I’ve worked in several different educational settings–from a zero tolerance, no excuses school to a classroom without any structured disciple system set up. No matter what classroom or school I’ve been in, one thing has always been true: students are going to have great days and moments, and days or moments when they struggle. So will I. But, something that has been different depending on the setting has been the trauma that individual students have experienced because of the way the discipline systems in place are implemented. When students are penalized for minor infractions like having their eyes off their books during a 20 minute independent reading block, or not being able to repeat an answer that another student has given, students are often only left with the disappointment of being unable to get it (their behavior) right. That hard line is very difficult for students to maintain and the feeling that things don’t feel fair can often cause students to push back. These students, the ones who are often asking us to become better educators by broadening our ideas of what it looks like, sounds like and feels like to pay attention, learn, work and play in school are then often suspended or expelled.

On the other hand, I’ve also seen a lack of any consistent discipline confuse students about what behavior is “allowed” in what contexts. Students and teachers feel surprised when there is an explosion of emotion– from either the student or the teacher–about behaviors that are happening that haven’t been addressed before. Calling out in class often makes me think of how easy it is to not hold students to the same standard, and then feel frustrated when they do exactly what we’ve shown it’s okay to do. When I find myself feeling frustrated and getting ready to give a student consequence for calling out, it’s on me to calm down and think back through the day (or even the mini-lesson) to see how often I’ve actually reminded students of the expectation that they shouldn’t call out. If I haven’t been consistent in making sure students aren’t calling out and all of a sudden the noise level begins to drive me crazy, it isn’t fair to start giving consequences to the next few students calling out. When I’m not having honest conversations with students about the behaviors (and being honest about my role in those behaviors), it can feel hard on both ends to know and follow any set of expectations.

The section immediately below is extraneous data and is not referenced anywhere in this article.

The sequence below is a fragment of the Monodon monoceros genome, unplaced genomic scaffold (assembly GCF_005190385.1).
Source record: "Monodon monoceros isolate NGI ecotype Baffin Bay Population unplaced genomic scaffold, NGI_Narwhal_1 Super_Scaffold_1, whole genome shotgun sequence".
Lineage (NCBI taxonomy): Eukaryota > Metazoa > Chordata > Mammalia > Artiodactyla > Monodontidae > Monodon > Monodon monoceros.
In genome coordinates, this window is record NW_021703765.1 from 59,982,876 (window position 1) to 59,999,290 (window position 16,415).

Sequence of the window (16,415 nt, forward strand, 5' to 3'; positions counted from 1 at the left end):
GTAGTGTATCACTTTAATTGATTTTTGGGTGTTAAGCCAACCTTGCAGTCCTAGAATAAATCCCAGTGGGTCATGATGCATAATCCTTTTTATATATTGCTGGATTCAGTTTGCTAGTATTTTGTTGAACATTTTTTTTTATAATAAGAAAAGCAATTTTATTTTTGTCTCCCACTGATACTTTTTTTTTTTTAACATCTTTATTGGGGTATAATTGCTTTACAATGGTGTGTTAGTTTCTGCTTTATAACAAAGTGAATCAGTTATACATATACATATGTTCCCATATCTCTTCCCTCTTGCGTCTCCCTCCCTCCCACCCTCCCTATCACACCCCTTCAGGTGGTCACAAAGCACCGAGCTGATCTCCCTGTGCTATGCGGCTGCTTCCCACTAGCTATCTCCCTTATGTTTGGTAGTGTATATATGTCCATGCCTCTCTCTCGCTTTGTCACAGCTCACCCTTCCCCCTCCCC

But therein lies the real culprit that I’ve seen driving the preschool-to-prison pipeline. In both kinds of school, teachers aren’t talking about race and racism. Teachers, administrators, staff–there isn’t a dialogue about how we are seeing, talking to and disciplining our students of color in comparison to our white students. We aren’t looking at our assumptions, examining data about white and non-white student discipline, and acknowledging that no matter who we are, we always bring something to our interactions with others. Without these conversations, there can be no change in how we respond to students.

Tommy

We have all seen and know the mounds of statistics as it relates to the school-to-prison pipeline. We know that Black and Brown students are four times more likely to be suspended than their white peers. We know that 70% of “in-school” arrests are of Black and Brown students. We also know that over 68% of the male prison population lacks a high school diploma. Where did our schools and communities fail these students? From my experience, I believe one cause is the one size fits all and zero tolerance discipline systems.

As any teacher can tell you, no two students are alike. We differentiate our teaching to meet the needs of all our students. For some, through IEPs, we are legally required to provide systematic and differentiated support. But when it comes to discipline and behavior, it’s frequently different. If we know this, and do it to teach, why do our behavior systems not reflect this?